The parliament, in a session that lasted until 5:15 a.m., on 14 June adopted a government-sponsored mandatory unemployment insurance law by a vote of 54 to zero, with four abstentions, ETA and BNS reported. The law, which will go into effect on 1 January, provides that employees pay 1 percent of their salaries into the unemployment insurance fund while employers pay an additional 0.5 percent of their salaries. Unemployment benefits for the first 100 days will be 50 percent of the recipient's last salary and 40 percent for the remainder of the year. At present, unemployment benefits are a symbolic 400 kroons ($22) per month. The parliament earlier rejected a no-confidence motion on Economy Minister Mihkel Parnoja by a vote of 42 to 42. The motion needed at least 51 votes to oust the minister.

The Congress of the People's Union in Tallinn on 9 June nominated its honorary chairman, Arnold Ruutel -- who is the last chairman of the Supreme Council of the Estonian SSR -- as its candidate for president, ETA reported. According to recent public opinion polls, Ruutel is the third-most popular presidential candidate after Peeter Tulviste of the Pro Patria Union and Toomas Savi of the Reform Party. The Congress also re-elected former Environment Minister Villu Reiljan as party chairman, with Mai Treial and Ants Kaarma as his deputies. Reiljan fiercely criticized the government of Prime Minister Mart Laar and called for its resignation.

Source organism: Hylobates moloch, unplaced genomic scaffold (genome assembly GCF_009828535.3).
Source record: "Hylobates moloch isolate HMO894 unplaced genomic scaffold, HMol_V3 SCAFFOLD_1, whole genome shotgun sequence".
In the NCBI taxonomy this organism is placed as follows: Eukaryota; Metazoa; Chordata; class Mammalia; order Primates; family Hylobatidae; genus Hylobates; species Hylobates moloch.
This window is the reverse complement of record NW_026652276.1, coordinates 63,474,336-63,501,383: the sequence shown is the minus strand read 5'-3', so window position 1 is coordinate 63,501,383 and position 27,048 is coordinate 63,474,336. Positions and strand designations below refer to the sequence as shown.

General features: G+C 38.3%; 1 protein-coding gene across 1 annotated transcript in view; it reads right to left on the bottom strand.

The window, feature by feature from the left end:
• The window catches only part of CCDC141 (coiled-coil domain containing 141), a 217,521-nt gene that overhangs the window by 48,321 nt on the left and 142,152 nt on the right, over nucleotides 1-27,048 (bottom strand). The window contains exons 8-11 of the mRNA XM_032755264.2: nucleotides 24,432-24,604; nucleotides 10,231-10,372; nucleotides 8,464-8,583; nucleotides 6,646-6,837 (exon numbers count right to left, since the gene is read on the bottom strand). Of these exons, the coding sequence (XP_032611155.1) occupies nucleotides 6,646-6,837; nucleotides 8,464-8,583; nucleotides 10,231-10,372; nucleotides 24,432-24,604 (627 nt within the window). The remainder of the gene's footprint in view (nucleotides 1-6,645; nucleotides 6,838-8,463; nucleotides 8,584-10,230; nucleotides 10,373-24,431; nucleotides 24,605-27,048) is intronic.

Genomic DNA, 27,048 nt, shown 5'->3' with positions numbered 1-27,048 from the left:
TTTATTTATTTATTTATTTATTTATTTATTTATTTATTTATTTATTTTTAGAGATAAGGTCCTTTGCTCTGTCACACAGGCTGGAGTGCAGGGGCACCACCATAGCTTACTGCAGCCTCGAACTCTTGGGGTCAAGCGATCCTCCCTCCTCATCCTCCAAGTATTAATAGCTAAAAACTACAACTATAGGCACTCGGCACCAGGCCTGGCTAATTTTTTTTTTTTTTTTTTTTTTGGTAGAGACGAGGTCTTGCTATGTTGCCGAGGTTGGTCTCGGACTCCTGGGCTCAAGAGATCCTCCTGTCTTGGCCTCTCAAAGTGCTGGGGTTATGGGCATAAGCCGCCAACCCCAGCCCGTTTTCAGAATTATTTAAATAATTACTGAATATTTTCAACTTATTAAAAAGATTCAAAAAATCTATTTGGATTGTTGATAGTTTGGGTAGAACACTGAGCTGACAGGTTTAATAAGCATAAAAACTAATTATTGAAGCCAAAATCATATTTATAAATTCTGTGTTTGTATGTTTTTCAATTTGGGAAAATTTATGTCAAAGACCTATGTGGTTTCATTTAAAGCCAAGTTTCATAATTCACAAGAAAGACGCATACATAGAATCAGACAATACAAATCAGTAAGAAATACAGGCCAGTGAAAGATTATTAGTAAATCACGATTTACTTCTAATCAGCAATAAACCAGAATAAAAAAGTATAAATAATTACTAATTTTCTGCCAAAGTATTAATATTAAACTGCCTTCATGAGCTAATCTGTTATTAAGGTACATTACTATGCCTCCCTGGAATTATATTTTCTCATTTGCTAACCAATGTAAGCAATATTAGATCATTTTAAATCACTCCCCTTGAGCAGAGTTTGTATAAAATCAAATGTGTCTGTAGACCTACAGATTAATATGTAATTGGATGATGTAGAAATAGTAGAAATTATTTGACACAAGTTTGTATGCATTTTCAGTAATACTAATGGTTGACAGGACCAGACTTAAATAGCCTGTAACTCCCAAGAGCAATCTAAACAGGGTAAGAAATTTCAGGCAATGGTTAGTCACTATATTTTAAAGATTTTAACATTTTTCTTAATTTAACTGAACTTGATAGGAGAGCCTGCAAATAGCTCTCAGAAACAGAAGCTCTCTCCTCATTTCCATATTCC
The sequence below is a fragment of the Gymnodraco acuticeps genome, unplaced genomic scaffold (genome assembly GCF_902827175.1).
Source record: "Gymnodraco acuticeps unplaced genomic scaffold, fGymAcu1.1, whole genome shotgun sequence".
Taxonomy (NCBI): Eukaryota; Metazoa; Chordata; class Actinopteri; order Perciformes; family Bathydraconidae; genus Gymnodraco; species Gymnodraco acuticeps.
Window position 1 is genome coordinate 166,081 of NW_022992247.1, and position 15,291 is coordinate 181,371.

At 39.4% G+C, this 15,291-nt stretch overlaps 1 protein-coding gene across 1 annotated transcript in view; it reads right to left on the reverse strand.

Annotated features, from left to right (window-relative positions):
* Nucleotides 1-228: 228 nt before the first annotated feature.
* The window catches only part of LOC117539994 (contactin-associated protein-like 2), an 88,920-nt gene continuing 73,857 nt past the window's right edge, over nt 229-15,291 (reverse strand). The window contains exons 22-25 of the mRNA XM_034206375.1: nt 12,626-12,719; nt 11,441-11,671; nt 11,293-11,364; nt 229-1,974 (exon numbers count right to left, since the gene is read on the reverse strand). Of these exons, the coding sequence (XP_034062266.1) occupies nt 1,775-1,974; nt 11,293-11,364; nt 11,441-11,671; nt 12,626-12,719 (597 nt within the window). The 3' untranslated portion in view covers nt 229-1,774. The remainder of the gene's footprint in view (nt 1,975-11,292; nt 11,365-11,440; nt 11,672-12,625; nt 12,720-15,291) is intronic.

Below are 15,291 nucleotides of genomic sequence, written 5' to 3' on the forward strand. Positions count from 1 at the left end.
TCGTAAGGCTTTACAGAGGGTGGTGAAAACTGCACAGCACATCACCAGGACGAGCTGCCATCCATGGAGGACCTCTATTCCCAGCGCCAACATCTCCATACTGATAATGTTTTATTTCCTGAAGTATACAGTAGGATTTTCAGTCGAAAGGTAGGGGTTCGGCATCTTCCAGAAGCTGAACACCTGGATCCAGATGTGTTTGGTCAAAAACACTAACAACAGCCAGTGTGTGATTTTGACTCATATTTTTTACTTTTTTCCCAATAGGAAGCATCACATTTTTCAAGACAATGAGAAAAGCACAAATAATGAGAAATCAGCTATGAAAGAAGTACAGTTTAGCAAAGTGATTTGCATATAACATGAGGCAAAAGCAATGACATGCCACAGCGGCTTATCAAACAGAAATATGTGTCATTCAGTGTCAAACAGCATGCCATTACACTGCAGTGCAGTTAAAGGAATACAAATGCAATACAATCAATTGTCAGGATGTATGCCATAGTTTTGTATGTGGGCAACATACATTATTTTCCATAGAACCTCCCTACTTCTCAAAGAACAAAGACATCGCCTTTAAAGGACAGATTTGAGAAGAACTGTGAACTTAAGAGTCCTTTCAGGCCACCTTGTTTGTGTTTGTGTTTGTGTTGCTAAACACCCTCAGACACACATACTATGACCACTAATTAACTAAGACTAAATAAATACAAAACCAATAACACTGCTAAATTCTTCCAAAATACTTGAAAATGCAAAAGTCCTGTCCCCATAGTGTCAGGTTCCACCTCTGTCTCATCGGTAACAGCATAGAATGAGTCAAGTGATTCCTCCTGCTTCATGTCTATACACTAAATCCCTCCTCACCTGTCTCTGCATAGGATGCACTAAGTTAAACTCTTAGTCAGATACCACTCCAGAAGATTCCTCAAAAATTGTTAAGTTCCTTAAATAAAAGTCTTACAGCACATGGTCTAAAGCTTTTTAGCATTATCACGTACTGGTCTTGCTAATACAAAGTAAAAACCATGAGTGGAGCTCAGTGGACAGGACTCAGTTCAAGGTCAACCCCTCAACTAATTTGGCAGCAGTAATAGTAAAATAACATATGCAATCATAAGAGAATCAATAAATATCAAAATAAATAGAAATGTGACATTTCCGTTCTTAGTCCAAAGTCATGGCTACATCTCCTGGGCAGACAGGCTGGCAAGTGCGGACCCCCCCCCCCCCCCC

Estonian and Belgian interior ministers Tarmo Loodus and Antoine Duquesne signed an agreement on police cooperation on 11 June in Tallinn, BNS reported. Under the agreement, Estonian and Belgian police will work closely in operational matters, exchange information, and stage joint operations and seminars. Duquesne stated that the main goal of the agreement is to fight against international drug trafficking and trade in humans, as well as illegal immigration. He noted that the signing of the agreement is not an indication that Belgium sees a threat from crime originating in Estonia because it intends to sign similar agreements with all East European countries. Loodus declared that while police cooperation between the countries had been regulated by a memorandum, the new agreement makes joint activities by the police authorities an every-day affair.